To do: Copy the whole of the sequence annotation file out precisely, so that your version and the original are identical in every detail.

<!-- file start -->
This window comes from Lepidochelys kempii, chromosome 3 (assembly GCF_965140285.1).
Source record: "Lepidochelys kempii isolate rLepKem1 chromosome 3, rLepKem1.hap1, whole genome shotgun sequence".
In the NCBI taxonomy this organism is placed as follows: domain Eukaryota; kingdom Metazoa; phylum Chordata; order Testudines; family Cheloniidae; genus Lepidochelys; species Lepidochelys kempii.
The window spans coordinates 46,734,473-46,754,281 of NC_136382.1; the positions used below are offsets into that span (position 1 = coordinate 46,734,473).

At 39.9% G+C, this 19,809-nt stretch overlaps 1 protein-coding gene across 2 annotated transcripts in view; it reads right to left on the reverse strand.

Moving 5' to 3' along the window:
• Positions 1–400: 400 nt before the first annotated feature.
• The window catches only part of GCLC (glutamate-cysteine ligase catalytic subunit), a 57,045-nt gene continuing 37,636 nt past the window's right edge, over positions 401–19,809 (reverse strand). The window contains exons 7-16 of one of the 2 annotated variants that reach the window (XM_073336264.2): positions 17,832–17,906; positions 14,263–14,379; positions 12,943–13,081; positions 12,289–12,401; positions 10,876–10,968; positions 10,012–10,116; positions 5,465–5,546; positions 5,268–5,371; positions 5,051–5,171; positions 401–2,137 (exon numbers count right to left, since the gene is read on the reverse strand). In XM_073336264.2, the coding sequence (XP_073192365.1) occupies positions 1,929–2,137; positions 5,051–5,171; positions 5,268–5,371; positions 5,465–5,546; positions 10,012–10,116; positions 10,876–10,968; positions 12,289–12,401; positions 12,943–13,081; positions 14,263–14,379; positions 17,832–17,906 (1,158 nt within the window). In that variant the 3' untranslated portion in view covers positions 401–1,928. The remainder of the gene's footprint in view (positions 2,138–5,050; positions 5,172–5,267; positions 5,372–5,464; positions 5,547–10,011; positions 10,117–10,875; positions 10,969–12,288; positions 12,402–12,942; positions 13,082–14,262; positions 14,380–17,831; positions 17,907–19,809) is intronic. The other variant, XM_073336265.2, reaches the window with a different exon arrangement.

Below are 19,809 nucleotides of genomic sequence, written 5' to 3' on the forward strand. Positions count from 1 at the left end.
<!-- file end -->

This window comes from Lepidochelys kempii, chromosome 3 (assembly GCF_965140285.1).
Source record: "Lepidochelys kempii isolate rLepKem1 chromosome 3, rLepKem1.hap1, whole genome shotgun sequence".
In the NCBI taxonomy this organism is placed as follows: domain Eukaryota; kingdom Metazoa; phylum Chordata; order Testudines; family Cheloniidae; genus Lepidochelys; species Lepidochelys kempii.
The window spans coordinates 46,734,473-46,754,281 of NC_136382.1; the positions used below are offsets into that span (position 1 = coordinate 46,734,473).

At 39.9% G+C, this 19,809-nt stretch overlaps 1 protein-coding gene across 2 annotated transcripts in view; it reads right to left on the reverse strand.

Moving 5' to 3' along the window:
• Positions 1–400: 400 nt before the first annotated feature.
• The window catches only part of GCLC (glutamate-cysteine ligase catalytic subunit), a 57,045-nt gene continuing 37,636 nt past the window's right edge, over positions 401–19,809 (reverse strand). The window contains exons 7-16 of one of the 2 annotated variants that reach the window (XM_073336264.2): positions 17,832–17,906; positions 14,263–14,379; positions 12,943–13,081; positions 12,289–12,401; positions 10,876–10,968; positions 10,012–10,116; positions 5,465–5,546; positions 5,268–5,371; positions 5,051–5,171; positions 401–2,137 (exon numbers count right to left, since the gene is read on the reverse strand). In XM_073336264.2, the coding sequence (XP_073192365.1) occupies positions 1,929–2,137; positions 5,051–5,171; positions 5,268–5,371; positions 5,465–5,546; positions 10,012–10,116; positions 10,876–10,968; positions 12,289–12,401; positions 12,943–13,081; positions 14,263–14,379; positions 17,832–17,906 (1,158 nt within the window). In that variant the 3' untranslated portion in view covers positions 401–1,928. The remainder of the gene's footprint in view (positions 2,138–5,050; positions 5,172–5,267; positions 5,372–5,464; positions 5,547–10,011; positions 10,117–10,875; positions 10,969–12,288; positions 12,402–12,942; positions 13,082–14,262; positions 14,380–17,831; positions 17,907–19,809) is intronic. The other variant, XM_073336265.2, reaches the window with a different exon arrangement.

Below are 19,809 nucleotides of genomic sequence, written 5' to 3' on the forward strand. Positions count from 1 at the left end.